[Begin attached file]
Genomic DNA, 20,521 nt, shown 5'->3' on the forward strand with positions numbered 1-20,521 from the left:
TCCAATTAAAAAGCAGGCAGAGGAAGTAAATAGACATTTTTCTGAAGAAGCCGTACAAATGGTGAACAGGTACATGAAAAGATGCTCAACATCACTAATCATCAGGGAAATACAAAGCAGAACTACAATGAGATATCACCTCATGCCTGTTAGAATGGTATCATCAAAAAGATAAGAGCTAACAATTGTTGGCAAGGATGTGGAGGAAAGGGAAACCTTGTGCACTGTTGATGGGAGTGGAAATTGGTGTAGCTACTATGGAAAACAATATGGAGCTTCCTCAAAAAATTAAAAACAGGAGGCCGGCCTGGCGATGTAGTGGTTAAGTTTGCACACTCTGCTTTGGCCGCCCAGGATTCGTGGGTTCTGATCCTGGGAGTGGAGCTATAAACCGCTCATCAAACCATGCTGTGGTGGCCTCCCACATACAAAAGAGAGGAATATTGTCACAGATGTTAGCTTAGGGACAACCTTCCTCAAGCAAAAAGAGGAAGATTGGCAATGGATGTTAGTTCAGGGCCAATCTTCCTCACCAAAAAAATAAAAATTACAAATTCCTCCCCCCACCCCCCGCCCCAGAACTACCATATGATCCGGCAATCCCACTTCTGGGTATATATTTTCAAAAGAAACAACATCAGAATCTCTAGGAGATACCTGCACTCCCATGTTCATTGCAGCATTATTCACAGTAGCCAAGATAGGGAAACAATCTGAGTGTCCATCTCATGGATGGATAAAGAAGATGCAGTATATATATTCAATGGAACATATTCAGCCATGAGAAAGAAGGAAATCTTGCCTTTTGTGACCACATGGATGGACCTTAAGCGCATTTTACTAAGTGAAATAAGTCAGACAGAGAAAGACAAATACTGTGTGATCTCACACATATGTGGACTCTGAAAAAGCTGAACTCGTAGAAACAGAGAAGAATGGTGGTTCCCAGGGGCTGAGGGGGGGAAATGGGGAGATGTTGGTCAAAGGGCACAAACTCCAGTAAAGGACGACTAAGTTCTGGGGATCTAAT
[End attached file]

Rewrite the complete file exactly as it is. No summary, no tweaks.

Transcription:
Genomic DNA, 20,521 nt, shown 5'->3' on the forward strand with positions numbered 1-20,521 from the left:
TCCAATTAAAAAGCAGGCAGAGGAAGTAAATAGACATTTTTCTGAAGAAGCCGTACAAATGGTGAACAGGTACATGAAAAGATGCTCAACATCACTAATCATCAGGGAAATACAAAGCAGAACTACAATGAGATATCACCTCATGCCTGTTAGAATGGTATCATCAAAAAGATAAGAGCTAACAATTGTTGGCAAGGATGTGGAGGAAAGGGAAACCTTGTGCACTGTTGATGGGAGTGGAAATTGGTGTAGCTACTATGGAAAACAATATGGAGCTTCCTCAAAAAATTAAAAACAGGAGGCCGGCCTGGCGATGTAGTGGTTAAGTTTGCACACTCTGCTTTGGCCGCCCAGGATTCGTGGGTTCTGATCCTGGGAGTGGAGCTATAAACCGCTCATCAAACCATGCTGTGGTGGCCTCCCACATACAAAAGAGAGGAATATTGTCACAGATGTTAGCTTAGGGACAACCTTCCTCAAGCAAAAAGAGGAAGATTGGCAATGGATGTTAGTTCAGGGCCAATCTTCCTCACCAAAAAAATAAAAATTACAAATTCCTCCCCCCACCCCCCGCCCCAGAACTACCATATGATCCGGCAATCCCACTTCTGGGTATATATTTTCAAAAGAAACAACATCAGAATCTCTAGGAGATACCTGCACTCCCATGTTCATTGCAGCATTATTCACAGTAGCCAAGATAGGGAAACAATCTGAGTGTCCATCTCATGGATGGATAAAGAAGATGCAGTATATATATTCAATGGAACATATTCAGCCATGAGAAAGAAGGAAATCTTGCCTTTTGTGACCACATGGATGGACCTTAAGCGCATTTTACTAAGTGAAATAAGTCAGACAGAGAAAGACAAATACTGTGTGATCTCACACATATGTGGACTCTGAAAAAGCTGAACTCGTAGAAACAGAGAAGAATGGTGGTTCCCAGGGGCTGAGGGGGGGAAATGGGGAGATGTTGGTCAAAGGGCACAAACTCCAGTAAAGGACGACTAAGTTCTGGGGATCTAAT